American Democracy depends on the sanctity of the vote. In the wake of the 2016 election, that inviolability is increasingly in question, but given that there are 66 weeks until midterm elections, and 14 weeks until local 2017 elections, there’s plenty of time to fix the poor state of voting technology, right? Wrong. To secure voting infrastructure in the US in time for even the next presidential election, government agencies must start now. At Def Con 2017 in Las Vegas, one of the largest hacker conferences in the world, Carsten Schurmann (coauthor of this article) demonstrated that US election equipment suffers from serious vulnerabilities. It took him only a few minutes to get remote control of a WINVote machine used in several states in elections between 2004 and 2015. Using a well-known exploit from 2003 called MS03-026, he gained access to the vote databases stored on the machine. This kind of attack is not rocket science and can be executed by almost anyone. All you need is basic knowledge of the Metasploit tool.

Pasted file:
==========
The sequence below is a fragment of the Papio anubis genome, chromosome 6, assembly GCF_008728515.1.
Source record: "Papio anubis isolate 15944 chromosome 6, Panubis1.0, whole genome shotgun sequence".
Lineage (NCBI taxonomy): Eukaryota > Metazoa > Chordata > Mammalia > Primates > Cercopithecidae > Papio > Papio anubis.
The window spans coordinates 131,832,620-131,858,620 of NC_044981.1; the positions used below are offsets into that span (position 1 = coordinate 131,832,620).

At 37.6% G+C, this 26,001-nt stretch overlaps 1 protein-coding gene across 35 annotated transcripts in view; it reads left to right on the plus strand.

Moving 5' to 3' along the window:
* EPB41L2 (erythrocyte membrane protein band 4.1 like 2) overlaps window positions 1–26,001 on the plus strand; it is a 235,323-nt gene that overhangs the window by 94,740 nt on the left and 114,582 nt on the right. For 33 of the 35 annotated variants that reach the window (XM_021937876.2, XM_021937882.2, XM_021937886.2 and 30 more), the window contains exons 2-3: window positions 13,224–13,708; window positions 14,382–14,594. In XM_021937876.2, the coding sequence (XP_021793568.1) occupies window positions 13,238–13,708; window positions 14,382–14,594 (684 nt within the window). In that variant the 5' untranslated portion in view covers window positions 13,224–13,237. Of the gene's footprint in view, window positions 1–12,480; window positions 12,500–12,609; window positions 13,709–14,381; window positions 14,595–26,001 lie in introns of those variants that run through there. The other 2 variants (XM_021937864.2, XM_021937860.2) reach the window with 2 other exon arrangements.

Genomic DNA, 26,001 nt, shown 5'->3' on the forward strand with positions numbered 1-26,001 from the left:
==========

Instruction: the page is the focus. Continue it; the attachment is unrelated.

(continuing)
Had Schurmann hacked the WINVote during an election, he could have changed the vote totals stored on the machine, observed voters while they were voting or simply have turned off the machine during voting day to cause havoc. This is not exactly the kind of news that increases public trust in election results. But the really bad news is that since the WINVote voting machine does not provide a paper trail, the manipulations of database would not have been detectable. The same goes for many of the voting machines still in use, which prevent auditors from checking that the votes reflect voter intent.
All of this proses a threat against the heart of US democracy. The people responsible for maintaining and updating these outdated and vulnerable devices are obliged to take steps to rectify the shortcomings and to minimize the risk of disruption through cyber-attacks. Reiterating that everything is secure and safe enough will not do.